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Why Geology and Art?


The role of geology in art is mercurial, and is somehow mysterious.
Indeed geology and art are inextricably bound together. The science and art of geology have developed in concert and they are still
interdependent ways to describe nature.
A significant part of my research is dedicated to the relationship between geology and art, as exemplified by my recent book "Geology in Art", which is the first contribution to document comprehensively geologic art (see also my website

Why Geology and Art? The answer is in History.
Indeed my research revealed that the science of geology emerged from the cultural phenomena that happened in the Renaissance, with particular regard to the advancements in arts. Since Leonardo times, art has been a passionate way to express geology. In fact, as evidenced by numerous examples of "Geologic Art", the artistic language presents geology with a warm and emotional look. As regards "Geologic Art", particularly worth of note are Visual Arts and Leonardo is one of the most representative artists dealing with geology. Leonardo correctly represented layers and folds but he was not the only Naturalist to cover Earth Sciences: fossils and minerals were widely described and depicted by Gesner, Agricola and Aldrovandi. Notwithstanding the importance of the Naturalists,geology and art are connected since Paleolithic while vertebrate fossils are represented by Mesopotamic and Greek-Roman cultures.

Right: "Geodelica Trilogy"/ "Geodelia" is a video-art installation I created for a music festival. Some visuals bring "petrographic thin sectioning" to Video Art. A thin sliver of rock is cut from the sample with a diamond saw, mounted on a glass slide and then smoothed using progressively finer abrasive grit until the sample is only 0.03 mm thick. As different minerals have different optical properties, each mineral shows different colours and aestethics. A nice way to express Geology with Art!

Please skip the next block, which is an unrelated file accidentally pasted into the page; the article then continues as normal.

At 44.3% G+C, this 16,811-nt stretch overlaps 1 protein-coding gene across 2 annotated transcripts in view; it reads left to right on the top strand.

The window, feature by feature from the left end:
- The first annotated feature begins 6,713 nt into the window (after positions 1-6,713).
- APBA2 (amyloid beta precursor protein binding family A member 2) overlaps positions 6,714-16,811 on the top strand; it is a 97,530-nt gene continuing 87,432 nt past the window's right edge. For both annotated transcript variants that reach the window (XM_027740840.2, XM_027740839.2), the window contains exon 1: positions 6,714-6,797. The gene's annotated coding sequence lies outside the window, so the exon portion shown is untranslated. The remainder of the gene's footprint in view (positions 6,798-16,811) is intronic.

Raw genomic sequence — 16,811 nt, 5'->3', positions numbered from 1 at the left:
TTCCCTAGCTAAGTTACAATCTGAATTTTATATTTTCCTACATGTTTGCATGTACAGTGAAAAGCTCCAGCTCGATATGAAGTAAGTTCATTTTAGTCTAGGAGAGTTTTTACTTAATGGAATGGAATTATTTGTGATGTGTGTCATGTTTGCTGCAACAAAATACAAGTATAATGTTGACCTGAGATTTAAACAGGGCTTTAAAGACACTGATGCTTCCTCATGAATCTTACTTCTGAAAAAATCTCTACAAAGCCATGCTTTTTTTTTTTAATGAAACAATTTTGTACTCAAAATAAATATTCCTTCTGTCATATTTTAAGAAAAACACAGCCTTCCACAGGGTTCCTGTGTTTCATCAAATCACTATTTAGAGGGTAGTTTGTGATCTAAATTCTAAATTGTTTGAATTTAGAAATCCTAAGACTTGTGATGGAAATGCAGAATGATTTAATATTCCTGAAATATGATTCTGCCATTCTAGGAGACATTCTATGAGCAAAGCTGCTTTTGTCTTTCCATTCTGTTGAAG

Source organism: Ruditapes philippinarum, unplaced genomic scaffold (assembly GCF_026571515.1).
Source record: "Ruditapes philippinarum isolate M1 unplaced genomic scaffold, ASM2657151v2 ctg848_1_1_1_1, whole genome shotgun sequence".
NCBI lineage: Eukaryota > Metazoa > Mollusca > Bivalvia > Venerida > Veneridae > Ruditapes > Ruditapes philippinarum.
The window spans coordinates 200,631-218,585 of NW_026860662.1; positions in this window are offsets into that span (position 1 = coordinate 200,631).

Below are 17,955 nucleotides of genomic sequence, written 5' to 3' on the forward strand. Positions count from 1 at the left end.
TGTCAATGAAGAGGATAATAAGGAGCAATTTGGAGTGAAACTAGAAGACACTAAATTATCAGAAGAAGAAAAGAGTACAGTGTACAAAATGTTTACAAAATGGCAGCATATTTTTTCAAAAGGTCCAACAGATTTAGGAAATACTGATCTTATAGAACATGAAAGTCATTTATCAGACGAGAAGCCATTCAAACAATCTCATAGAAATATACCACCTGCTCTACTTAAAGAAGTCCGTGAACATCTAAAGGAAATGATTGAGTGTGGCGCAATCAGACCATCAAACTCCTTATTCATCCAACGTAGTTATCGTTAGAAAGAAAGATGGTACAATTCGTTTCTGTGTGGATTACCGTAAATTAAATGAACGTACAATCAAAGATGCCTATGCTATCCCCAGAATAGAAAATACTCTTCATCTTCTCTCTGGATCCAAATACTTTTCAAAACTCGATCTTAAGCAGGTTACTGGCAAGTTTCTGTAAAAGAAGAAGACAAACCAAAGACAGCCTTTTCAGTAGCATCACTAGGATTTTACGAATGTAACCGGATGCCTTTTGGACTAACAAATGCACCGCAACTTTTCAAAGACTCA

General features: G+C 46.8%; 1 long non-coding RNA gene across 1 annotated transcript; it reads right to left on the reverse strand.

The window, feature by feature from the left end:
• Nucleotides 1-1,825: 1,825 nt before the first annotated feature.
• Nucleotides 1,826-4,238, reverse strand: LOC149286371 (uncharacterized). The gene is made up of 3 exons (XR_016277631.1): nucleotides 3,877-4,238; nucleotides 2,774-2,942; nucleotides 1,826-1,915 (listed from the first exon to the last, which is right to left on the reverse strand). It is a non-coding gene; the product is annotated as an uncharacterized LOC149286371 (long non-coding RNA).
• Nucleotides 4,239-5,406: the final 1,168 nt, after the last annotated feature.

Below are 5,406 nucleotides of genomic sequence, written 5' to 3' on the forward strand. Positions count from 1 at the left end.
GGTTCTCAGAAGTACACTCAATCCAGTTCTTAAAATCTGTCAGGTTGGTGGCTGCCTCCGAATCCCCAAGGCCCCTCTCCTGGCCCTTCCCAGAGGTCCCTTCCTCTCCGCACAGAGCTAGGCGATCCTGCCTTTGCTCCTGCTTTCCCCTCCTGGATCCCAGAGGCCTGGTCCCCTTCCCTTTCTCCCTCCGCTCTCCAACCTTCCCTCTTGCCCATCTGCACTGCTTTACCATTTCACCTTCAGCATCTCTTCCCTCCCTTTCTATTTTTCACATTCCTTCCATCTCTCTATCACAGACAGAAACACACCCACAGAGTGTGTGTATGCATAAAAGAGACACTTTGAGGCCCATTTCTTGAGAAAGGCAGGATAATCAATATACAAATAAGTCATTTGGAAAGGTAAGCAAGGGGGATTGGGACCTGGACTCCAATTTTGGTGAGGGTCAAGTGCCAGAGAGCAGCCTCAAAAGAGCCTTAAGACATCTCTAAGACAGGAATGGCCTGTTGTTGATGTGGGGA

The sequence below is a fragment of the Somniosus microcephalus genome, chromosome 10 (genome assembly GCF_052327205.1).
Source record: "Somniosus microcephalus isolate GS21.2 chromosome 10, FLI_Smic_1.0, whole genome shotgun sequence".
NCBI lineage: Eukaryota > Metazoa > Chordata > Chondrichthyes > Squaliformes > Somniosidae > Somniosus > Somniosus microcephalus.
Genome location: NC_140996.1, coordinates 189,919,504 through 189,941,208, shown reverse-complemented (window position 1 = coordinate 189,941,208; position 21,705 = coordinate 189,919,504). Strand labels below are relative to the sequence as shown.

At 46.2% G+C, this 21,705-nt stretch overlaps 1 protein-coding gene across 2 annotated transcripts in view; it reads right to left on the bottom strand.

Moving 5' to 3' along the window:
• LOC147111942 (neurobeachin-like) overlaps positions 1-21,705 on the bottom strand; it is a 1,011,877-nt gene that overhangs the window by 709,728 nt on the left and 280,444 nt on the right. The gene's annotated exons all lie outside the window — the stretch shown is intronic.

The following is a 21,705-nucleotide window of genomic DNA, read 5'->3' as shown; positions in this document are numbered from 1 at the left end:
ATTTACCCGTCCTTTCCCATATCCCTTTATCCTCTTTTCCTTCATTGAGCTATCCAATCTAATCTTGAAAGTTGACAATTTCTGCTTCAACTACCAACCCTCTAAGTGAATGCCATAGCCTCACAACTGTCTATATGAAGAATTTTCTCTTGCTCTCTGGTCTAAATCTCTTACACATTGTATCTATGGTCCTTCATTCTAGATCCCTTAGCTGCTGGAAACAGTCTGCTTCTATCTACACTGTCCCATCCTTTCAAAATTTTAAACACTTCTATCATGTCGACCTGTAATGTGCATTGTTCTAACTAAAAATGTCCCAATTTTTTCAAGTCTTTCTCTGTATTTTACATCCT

In more recent times, Earth Scientists themselves inspired works of art: Spitzberg's "geologist" is an actual Romantic masterpiece. The geologists of the 18th-19th century were frequently pictured (i.e. Bone Wars watercolours) and their discovers inspired outstanding lithographies, like the primaeval landscapes of Riou and Harder.
The career of many palaeontologists started with the evocative paintings of Morave砡nd Burian, pillars of contemporary "Geologic Art", which nowadays is very diversified: we have visionary sights (i.e. Troll, McClabby), realistic ones (i.e. Bakker, Martin, Carr) and even humoristic approaches. In fact the geologist and artist Ortolani is the author of the character "RatMan", nowadays ruling the italian comic scenes.
Geological Art is not only Visual Art: many musicians took inspiration from geology, covering very assorted genres, going from blues (i.e. "Devonian Blues" by Troll) and classic ("Burgess Shale" by Steiger) to heavy metal ("Trilobyte" by Mastodon). Fossils shape and stratigraphic sequences has been sonified by Ekdale and Tripp.
The mentioned examples shows how Art can communicate appealingly geology: therefore I am supporting visual and audio elements for promoting geology. Walking along the line of continuity between science and art is an emotional way to express geology!

Text adapted from Baucon "Tracemaker" A., Neto de Carvalho C. 2007. Expressing Geology by Art: from Leonardo to Geopark Naturtejo merchandising. Proceedings of the 3rd International UNESCO conference on Geoparks, Osnabr뼢r />

Left: Frames from my video "You can't eat a trilobite": a different way to look to paleontology!

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